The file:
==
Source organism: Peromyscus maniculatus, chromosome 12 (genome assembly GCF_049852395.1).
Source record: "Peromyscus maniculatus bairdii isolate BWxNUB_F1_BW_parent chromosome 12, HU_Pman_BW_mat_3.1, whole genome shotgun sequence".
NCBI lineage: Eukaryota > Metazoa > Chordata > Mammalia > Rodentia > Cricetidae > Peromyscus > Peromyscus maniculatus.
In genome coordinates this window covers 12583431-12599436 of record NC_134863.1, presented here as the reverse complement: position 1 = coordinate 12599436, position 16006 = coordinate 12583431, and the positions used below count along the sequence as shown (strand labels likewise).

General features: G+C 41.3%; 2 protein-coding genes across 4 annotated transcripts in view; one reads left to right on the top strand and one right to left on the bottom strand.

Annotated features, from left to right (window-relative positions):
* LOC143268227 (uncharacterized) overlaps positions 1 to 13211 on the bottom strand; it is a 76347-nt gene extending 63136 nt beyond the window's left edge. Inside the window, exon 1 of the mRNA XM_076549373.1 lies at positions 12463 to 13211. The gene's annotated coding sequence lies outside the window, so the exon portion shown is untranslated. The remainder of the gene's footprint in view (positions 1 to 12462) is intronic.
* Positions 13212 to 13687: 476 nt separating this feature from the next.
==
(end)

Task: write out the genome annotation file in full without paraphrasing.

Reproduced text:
Source organism: Peromyscus maniculatus, chromosome 12 (genome assembly GCF_049852395.1).
Source record: "Peromyscus maniculatus bairdii isolate BWxNUB_F1_BW_parent chromosome 12, HU_Pman_BW_mat_3.1, whole genome shotgun sequence".
NCBI lineage: Eukaryota > Metazoa > Chordata > Mammalia > Rodentia > Cricetidae > Peromyscus > Peromyscus maniculatus.
In genome coordinates this window covers 12583431-12599436 of record NC_134863.1, presented here as the reverse complement: position 1 = coordinate 12599436, position 16006 = coordinate 12583431, and the positions used below count along the sequence as shown (strand labels likewise).

General features: G+C 41.3%; 2 protein-coding genes across 4 annotated transcripts in view; one reads left to right on the top strand and one right to left on the bottom strand.

Annotated features, from left to right (window-relative positions):
* LOC143268227 (uncharacterized) overlaps positions 1 to 13211 on the bottom strand; it is a 76347-nt gene extending 63136 nt beyond the window's left edge. Inside the window, exon 1 of the mRNA XM_076549373.1 lies at positions 12463 to 13211. The gene's annotated coding sequence lies outside the window, so the exon portion shown is untranslated. The remainder of the gene's footprint in view (positions 1 to 12462) is intronic.
* Positions 13212 to 13687: 476 nt separating this feature from the next.